US gymnast MyKayla Skinner: Selection process for Tokyo Olympic team fairer than it was in 2016

MyKayla Skinner recently said that she believed she had a fairer chance of entering the Olympics this time that in 2016, but that didn’t alleviate any stress going into the final day of the U.S. Gymnastic Trials.

After being an Olympic alternate for the 2016 Rio Games and 2019 World Championships, Skinner’s history of disappointment kept her on edge while the selection committee met following her fifth-place all-around finish at trials Sunday in St. Louis.

“Things are a lot fairer than when Martha (Karolyi) was here,” Skinner said Monday. “It’s kind of hard to say that because for the 2019 Worlds, I got fourth all-around and they still put me alternate. So last night waiting back in the room, I was like it could go either way.”

Instead of two automatic qualifiers after trials, Skinner would have preferred that the top four all-arounders were assured of making the U.S. team, which ultimately is what happened. That left one individual berth to be decided and no guarantee that it would go to Skinner even though she was just .300 behind fourth-place Grace McCallum.

“It was a little bit of a guessing game,” Skinner said. “After they called that fourth name, I was like ‘oh my gosh am I going to be the alternate again’. I was super stressed. Then they called me for the individual spot, and I was super shocked. Obviously, I would have loved to be on that four-man team, but either way is super cool and I finally get to be an Olympian, which is awesome. I get to check that mark off the list.”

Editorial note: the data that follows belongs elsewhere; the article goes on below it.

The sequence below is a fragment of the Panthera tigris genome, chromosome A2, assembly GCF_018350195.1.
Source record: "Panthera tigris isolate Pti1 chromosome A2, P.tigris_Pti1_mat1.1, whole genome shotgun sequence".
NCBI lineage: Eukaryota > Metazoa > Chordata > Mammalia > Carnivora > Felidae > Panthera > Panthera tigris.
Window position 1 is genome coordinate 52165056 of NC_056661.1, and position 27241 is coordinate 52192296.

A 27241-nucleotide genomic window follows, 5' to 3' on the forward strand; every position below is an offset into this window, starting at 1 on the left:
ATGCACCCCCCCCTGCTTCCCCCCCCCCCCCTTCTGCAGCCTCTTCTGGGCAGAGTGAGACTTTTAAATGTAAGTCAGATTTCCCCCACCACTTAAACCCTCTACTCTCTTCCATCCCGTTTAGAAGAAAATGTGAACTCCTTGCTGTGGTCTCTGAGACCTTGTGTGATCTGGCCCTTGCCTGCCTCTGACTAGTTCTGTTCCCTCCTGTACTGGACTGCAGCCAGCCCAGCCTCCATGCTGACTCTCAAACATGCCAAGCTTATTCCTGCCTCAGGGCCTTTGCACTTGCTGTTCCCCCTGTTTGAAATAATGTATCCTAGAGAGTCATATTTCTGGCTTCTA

Skinner of Gilbert/Desert Lights and Jade Carey of Phoenix/Arizona Sunrays are both going to the Tokyo Olympics, July 23-Aug. 8, as individual qualifiers with Carey earning her berth in February 2020 through the Apparatus World Cup Series.

Both can compete in all four events if they choose or concentrate on their specialties, vaulting and floor exercise, in pursuit of a medal.

Skinner, 24, returned to international elite gymnastics after three years of college at Utah for a second shot at fulfilling her Olympic dream. During the one-year Olympic postponement, her training was slowed by an overuse injury, COVID-19 and pneumonia, making her selection more improbable.

But she made enough progress from the U.S. Classic in May (10th all-around) to the U.S. Championships (ninth) in early June to trials (fifth) to warrant more than a career achievement award like she received for sportsmanship at nationals.

“I went up right away to Lisa (Spini) and Bruce (McGehee) and said thanks so much for putting your life on hold to allow McKayla to pursue this dream of hers,” said Tom Forster, who replaced Karolyi as USA Gymnastics women’s high-performance director. “She’s an amazing inspiration that also has just put in the work.

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